Nelson Mandela–past president of South Africa, a leader in the anti-apartheid movement, and an internationally recognized voice for human rights–died Thursday. He was 95.
Mandela had been in ill health for some time, and the world watched for months to see if the esteemed revolutionary would regain strength. Family members gathered at his deathbed hours ago, with final news of his passing announced late this afternoon.
While politically respected in virtually every arena he entered, Mandela had a complex relationship with Israel. Though often proclaiming his friendship and support over the decades, he did not hesitate to question, and sometimes criticize, the Jewish state when he thought queries were warranted.
The issue most often came up in regard to Israel’s relationship with the Palestinian territories.
In 1990, Mandela famously embraced Palestinian President Yasser Arafat, throwing off critique from within the South African Jewish community. “If the truth alienates the powerful Jewish community in South Africa, that’s too bad,” said Mandela at the time.
Later that same year, he drew ire from Australian Jewish groups upon his arrival in Cranberra, where he compared Israel to a “terrorist state.”
Still, Mandela often and passionately reached out to the Jewish community in his own nation and beyond. A Reform rabbi in Johannesburg made headlines in 1990 after refusing to give into death threats over a planned visit from Mandela to his synagogue, and Mandela worked side-by-side with Jewish groups like the Anti-Defamation League and the American Jewish Committee to fight intolerance and discrimination against all peoples.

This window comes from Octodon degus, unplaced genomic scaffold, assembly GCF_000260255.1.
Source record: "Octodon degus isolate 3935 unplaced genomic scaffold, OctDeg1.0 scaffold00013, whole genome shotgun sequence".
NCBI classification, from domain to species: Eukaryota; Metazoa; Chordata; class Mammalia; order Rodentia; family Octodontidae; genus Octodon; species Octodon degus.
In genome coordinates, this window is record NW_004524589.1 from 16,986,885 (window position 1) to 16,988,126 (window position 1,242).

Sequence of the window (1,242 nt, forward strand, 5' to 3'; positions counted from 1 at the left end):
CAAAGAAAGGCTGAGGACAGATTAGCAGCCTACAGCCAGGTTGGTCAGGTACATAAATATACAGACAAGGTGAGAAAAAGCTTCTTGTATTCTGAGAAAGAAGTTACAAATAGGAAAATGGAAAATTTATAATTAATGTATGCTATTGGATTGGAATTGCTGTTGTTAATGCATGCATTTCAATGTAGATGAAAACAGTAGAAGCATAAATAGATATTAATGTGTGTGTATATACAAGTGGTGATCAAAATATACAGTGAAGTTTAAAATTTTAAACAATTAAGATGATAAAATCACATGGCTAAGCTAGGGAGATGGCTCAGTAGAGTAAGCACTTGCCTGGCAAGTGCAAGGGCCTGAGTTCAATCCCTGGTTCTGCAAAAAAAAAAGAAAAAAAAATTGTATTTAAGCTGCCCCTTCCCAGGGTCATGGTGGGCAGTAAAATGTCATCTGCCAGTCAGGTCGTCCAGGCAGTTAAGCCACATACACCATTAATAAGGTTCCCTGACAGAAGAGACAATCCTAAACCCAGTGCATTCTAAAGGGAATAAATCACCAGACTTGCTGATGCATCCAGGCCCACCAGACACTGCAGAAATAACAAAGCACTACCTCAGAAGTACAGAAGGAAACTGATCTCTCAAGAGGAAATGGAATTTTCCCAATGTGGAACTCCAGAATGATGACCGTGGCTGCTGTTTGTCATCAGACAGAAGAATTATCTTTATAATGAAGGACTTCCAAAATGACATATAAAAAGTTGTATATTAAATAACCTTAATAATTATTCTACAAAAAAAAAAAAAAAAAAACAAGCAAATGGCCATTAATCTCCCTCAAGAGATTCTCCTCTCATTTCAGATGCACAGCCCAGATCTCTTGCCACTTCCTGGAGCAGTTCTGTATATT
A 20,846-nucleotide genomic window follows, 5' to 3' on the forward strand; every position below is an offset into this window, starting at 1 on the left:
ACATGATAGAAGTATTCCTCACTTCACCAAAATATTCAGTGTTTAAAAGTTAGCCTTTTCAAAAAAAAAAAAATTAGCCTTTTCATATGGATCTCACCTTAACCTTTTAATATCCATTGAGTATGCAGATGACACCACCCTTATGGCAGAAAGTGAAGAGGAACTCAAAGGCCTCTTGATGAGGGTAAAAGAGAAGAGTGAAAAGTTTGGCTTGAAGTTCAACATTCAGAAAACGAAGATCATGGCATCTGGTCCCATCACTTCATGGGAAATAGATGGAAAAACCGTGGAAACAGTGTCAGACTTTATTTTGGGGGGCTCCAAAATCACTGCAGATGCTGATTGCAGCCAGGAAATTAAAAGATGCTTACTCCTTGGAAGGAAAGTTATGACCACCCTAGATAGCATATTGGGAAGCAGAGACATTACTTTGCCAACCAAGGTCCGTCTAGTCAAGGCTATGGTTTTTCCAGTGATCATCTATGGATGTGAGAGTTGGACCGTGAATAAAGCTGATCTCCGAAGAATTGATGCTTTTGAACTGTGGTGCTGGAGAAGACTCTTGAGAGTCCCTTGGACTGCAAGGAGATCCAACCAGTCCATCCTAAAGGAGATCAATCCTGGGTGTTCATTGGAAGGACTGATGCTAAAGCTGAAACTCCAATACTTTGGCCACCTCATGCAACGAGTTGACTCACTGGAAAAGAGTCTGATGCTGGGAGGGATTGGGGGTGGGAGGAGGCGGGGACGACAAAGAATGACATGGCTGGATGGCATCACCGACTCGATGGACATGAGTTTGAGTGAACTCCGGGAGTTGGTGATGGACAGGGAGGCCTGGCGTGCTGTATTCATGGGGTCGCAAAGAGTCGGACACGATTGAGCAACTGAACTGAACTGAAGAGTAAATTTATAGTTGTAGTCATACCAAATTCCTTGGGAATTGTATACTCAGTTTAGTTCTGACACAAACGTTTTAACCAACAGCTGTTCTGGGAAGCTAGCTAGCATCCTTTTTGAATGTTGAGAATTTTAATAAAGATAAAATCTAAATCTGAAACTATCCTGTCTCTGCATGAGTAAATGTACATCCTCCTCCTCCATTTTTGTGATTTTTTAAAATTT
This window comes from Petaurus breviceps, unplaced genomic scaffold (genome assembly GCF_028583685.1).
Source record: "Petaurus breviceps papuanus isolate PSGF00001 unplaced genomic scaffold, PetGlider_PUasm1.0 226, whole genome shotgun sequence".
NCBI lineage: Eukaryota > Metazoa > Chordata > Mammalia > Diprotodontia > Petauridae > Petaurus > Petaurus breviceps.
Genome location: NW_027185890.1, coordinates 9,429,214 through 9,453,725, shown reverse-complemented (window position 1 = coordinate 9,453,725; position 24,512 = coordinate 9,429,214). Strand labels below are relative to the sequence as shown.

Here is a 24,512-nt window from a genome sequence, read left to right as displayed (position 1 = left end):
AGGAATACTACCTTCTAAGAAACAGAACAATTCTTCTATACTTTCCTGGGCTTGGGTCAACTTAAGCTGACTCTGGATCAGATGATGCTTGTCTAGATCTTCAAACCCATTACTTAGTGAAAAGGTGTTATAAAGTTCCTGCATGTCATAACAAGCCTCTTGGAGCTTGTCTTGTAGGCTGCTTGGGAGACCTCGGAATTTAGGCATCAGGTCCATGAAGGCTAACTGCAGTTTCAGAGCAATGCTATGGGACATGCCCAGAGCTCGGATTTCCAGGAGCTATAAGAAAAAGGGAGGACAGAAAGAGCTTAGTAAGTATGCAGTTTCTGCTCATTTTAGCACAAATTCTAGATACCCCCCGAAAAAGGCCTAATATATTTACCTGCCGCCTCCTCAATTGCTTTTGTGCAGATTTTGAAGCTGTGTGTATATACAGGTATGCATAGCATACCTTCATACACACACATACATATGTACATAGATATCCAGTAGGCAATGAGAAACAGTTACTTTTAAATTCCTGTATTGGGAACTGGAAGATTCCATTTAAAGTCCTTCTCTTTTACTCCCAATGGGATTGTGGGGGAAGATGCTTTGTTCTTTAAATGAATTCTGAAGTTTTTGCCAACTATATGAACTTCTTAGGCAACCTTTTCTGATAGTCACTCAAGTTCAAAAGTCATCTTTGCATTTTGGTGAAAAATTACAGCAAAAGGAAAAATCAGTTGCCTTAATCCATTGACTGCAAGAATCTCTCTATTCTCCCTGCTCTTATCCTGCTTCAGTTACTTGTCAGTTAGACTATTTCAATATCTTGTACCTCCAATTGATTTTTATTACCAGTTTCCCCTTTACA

In 1999, Mandela made a highly-anticipated visit to Israel, vowing to do his part in widening discourse between the Jewish government and its neighbors.
“I cannot conceive of Israel withdrawing if Arab states do not recognize Israel within secure borders,” the South African leader said.
Thursday, Jewish leaders and groups mourned Mandela’s passing, joining countless voices and messages of remembrance that quickly poured out from around the globe.
“He is now resting, he is now at peace. Our nation has lost its greatest son, our people have lost a father. Although we know this day would come, nothing can diminish our sense of a profound and enduring loss, ” said South African President Jacob Zuma.
“His tireless struggle for freedom earned him the respect of the world. His humility, his compassion and his humanity earned him their love.”
Mandela was a trained lawyer who long-advocated against colonial politics. He was a major player in the 1952 Defiance Campaign against apartheid, leading to his arrest in 1962 and sentencing to life in prison.
Mandela spent 27 years behind bars, becoming a national hero and the face of the anti-segregation movement both in his own country and abroad. Upon his release, he served as South Africa’s president from 1994 to 1999, and was the first black politician to hold the office. He penned a prolific library of works, received a Nobel Peace Prize in 1993, and has been decorated with more than 250 international honors.
He is survived by his wife Graca Machel, his three children, and his grandchildren and great-grandchildren.